The minority Democrats attempted to add $226 million to the $1 billion in McCleary money, wanting to reduce the teacher-student ratios in kindergarten and first grade in high-poverty schools andincrease the annual instruction times in grades 9-12 from 1,000 hours to 1,080 hours. Some training and evaluation overhauls were also included in that proposed amendment.

The majority coalition defeated that proposed amendment by one vote. Hill said the $1 billion funds the transportation and equipment costs to put the McCleary decision into action. "The superintendents came to us and said: 'We're not ready for class reductions yet.' ...This is really a sequencing problem," he said.

The Democrats unsuccessfully tried to add another $229 million to the budget with several defeated amendments. The defeated amendments included restoring housing help for 35,000 poor people, and restoring a cut that trims one type of assistance to poor people from $197 per month per person to $99 per month per person.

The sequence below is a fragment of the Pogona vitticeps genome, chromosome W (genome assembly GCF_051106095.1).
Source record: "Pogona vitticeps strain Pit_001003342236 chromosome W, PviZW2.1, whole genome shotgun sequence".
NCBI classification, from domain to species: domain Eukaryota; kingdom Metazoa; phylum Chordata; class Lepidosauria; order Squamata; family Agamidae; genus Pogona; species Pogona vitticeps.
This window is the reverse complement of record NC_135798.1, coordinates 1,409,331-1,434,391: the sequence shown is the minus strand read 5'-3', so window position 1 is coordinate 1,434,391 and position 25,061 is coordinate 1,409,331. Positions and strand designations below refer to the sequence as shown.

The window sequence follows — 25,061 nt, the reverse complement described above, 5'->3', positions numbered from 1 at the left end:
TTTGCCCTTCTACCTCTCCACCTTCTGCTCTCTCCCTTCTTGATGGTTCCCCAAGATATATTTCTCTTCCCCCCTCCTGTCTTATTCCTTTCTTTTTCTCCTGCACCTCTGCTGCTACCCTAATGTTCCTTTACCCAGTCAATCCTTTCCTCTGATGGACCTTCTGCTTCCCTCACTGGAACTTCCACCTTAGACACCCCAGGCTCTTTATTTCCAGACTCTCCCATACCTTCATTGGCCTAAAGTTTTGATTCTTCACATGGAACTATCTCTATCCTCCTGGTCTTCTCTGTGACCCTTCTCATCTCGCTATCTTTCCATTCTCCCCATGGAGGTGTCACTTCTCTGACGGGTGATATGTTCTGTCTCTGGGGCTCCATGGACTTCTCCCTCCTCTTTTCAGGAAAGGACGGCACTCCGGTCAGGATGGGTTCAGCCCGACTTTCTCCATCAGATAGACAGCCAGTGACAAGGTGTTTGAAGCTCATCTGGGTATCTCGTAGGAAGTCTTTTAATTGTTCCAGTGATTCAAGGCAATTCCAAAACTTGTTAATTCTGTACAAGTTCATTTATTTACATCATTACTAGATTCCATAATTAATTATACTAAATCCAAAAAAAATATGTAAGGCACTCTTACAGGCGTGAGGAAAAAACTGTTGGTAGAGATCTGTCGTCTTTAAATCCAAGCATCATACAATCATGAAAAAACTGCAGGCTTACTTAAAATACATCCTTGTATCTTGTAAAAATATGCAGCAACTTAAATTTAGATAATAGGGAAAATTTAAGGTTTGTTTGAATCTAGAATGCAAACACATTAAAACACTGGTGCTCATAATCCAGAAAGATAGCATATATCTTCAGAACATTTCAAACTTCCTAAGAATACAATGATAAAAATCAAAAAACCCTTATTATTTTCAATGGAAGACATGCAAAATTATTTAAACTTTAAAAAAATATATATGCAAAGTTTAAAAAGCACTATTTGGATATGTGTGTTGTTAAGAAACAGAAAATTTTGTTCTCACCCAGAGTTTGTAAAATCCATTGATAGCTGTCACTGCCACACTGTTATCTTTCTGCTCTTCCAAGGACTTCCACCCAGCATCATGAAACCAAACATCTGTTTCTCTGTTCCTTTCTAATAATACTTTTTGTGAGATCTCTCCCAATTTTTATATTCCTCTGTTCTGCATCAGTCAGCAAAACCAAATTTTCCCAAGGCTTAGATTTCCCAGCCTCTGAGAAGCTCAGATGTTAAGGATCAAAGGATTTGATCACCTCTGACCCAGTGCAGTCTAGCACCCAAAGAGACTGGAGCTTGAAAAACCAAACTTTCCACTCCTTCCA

"There are hundreds of millions of dollars of tax exemptions that can be closed to support programs like this," said Minority Leader Ed Murray, D-Seattle. Sen. Bob Hasegawa, D-Seattle, said: "We can't say we're going to focus on education and throw all those poor souls under the bus while on the way."

For exclusive coverage of the state Legislature, check out Crosscut's Olympia 2013 page.


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About the Authors & Contributors

John Stang

John Stang

John Stang is a freelance writer who often covers state government and the environment. He can be reached on email at and on Twitter at @johnstang_8